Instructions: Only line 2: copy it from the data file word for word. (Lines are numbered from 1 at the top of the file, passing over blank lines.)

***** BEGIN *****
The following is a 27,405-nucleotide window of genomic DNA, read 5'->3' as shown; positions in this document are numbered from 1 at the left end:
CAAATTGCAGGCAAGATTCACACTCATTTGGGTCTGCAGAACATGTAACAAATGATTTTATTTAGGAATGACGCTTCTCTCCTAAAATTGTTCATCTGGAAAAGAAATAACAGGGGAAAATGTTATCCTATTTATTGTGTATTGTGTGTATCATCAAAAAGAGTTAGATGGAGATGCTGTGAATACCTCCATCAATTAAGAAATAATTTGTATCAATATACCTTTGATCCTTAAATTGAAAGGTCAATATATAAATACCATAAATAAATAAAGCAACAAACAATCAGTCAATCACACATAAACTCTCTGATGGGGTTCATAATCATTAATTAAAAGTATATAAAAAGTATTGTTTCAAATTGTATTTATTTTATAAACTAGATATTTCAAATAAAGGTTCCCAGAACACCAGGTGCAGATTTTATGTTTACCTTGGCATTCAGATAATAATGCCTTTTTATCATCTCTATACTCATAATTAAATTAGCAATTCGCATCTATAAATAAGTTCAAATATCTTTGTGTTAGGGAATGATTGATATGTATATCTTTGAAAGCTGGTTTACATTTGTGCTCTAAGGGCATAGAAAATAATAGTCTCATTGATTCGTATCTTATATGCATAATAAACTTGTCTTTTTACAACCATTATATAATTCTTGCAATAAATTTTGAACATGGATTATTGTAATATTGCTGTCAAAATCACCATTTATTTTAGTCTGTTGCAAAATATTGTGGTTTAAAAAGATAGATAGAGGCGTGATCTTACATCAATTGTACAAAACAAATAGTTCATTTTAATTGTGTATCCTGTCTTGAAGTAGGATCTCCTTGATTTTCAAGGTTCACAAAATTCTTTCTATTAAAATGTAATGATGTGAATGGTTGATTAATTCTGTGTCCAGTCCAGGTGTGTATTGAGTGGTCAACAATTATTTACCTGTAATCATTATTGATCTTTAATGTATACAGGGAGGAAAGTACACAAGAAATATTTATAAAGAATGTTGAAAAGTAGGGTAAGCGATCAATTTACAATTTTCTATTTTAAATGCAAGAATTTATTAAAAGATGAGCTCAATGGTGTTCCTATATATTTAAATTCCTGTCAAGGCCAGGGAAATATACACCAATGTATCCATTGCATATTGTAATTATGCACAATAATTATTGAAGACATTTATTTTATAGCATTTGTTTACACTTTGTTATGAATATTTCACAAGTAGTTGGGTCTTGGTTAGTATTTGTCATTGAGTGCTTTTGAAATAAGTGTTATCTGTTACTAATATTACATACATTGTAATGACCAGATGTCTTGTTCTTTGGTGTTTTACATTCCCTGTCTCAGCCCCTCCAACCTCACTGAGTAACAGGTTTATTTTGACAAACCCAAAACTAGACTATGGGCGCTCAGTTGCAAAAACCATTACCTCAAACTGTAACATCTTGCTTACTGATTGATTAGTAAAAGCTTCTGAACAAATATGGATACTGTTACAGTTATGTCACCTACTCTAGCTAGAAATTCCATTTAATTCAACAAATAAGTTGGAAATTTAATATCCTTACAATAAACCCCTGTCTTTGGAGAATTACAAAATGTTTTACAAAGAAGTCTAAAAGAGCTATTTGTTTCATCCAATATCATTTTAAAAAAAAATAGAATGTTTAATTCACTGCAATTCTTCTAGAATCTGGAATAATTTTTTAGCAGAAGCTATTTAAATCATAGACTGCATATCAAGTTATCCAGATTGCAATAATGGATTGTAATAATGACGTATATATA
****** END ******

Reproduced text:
CAAATTGCAGGCAAGATTCACACTCATTTGGGTCTGCAGAACATGTAACAAATGATTTTATTTAGGAATGACGCTTCTCTCCTAAAATTGTTCATCTGGAAAAGAAATAACAGGGGAAAATGTTATCCTATTTATTGTGTATTGTGTGTATCATCAAAAAGAGTTAGATGGAGATGCTGTGAATACCTCCATCAATTAAGAAATAATTTGTATCAATATACCTTTGATCCTTAAATTGAAAGGTCAATATATAAATACCATAAATAAATAAAGCAACAAACAATCAGTCAATCACACATAAACTCTCTGATGGGGTTCATAATCATTAATTAAAAGTATATAAAAAGTATTGTTTCAAATTGTATTTATTTTATAAACTAGATATTTCAAATAAAGGTTCCCAGAACACCAGGTGCAGATTTTATGTTTACCTTGGCATTCAGATAATAATGCCTTTTTATCATCTCTATACTCATAATTAAATTAGCAATTCGCATCTATAAATAAGTTCAAATATCTTTGTGTTAGGGAATGATTGATATGTATATCTTTGAAAGCTGGTTTACATTTGTGCTCTAAGGGCATAGAAAATAATAGTCTCATTGATTCGTATCTTATATGCATAATAAACTTGTCTTTTTACAACCATTATATAATTCTTGCAATAAATTTTGAACATGGATTATTGTAATATTGCTGTCAAAATCACCATTTATTTTAGTCTGTTGCAAAATATTGTGGTTTAAAAAGATAGATAGAGGCGTGATCTTACATCAATTGTACAAAACAAATAGTTCATTTTAATTGTGTATCCTGTCTTGAAGTAGGATCTCCTTGATTTTCAAGGTTCACAAAATTCTTTCTATTAAAATGTAATGATGTGAATGGTTGATTAATTCTGTGTCCAGTCCAGGTGTGTATTGAGTGGTCAACAATTATTTACCTGTAATCATTATTGATCTTTAATGTATACAGGGAGGAAAGTACACAAGAAATATTTATAAAGAATGTTGAAAAGTAGGGTAAGCGATCAATTTACAATTTTCTATTTTAAATGCAAGAATTTATTAAAAGATGAGCTCAATGGTGTTCCTATATATTTAAATTCCTGTCAAGGCCAGGGAAATATACACCAATGTATCCATTGCATATTGTAATTATGCACAATAATTATTGAAGACATTTATTTTATAGCATTTGTTTACACTTTGTTATGAATATTTCACAAGTAGTTGGGTCTTGGTTAGTATTTGTCATTGAGTGCTTTTGAAATAAGTGTTATCTGTTACTAATATTACATACATTGTAATGACCAGATGTCTTGTTCTTTGGTGTTTTACATTCCCTGTCTCAGCCCCTCCAACCTCACTGAGTAACAGGTTTATTTTGACAAACCCAAAACTAGACTATGGGCGCTCAGTTGCAAAAACCATTACCTCAAACTGTAACATCTTGCTTACTGATTGATTAGTAAAAGCTTCTGAACAAATATGGATACTGTTACAGTTATGTCACCTACTCTAGCTAGAAATTCCATTTAATTCAACAAATAAGTTGGAAATTTAATATCCTTACAATAAACCCCTGTCTTTGGAGAATTACAAAATGTTTTACAAAGAAGTCTAAAAGAGCTATTTGTTTCATCCAATATCATTTTAAAAAAAAATAGAATGTTTAATTCACTGCAATTCTTCTAGAATCTGGAATAATTTTTTAGCAGAAGCTATTTAAATCATAGACTGCATATCAAGTTATCCAGATTGCAATAATGGATTGTAATAATGACGTATATATA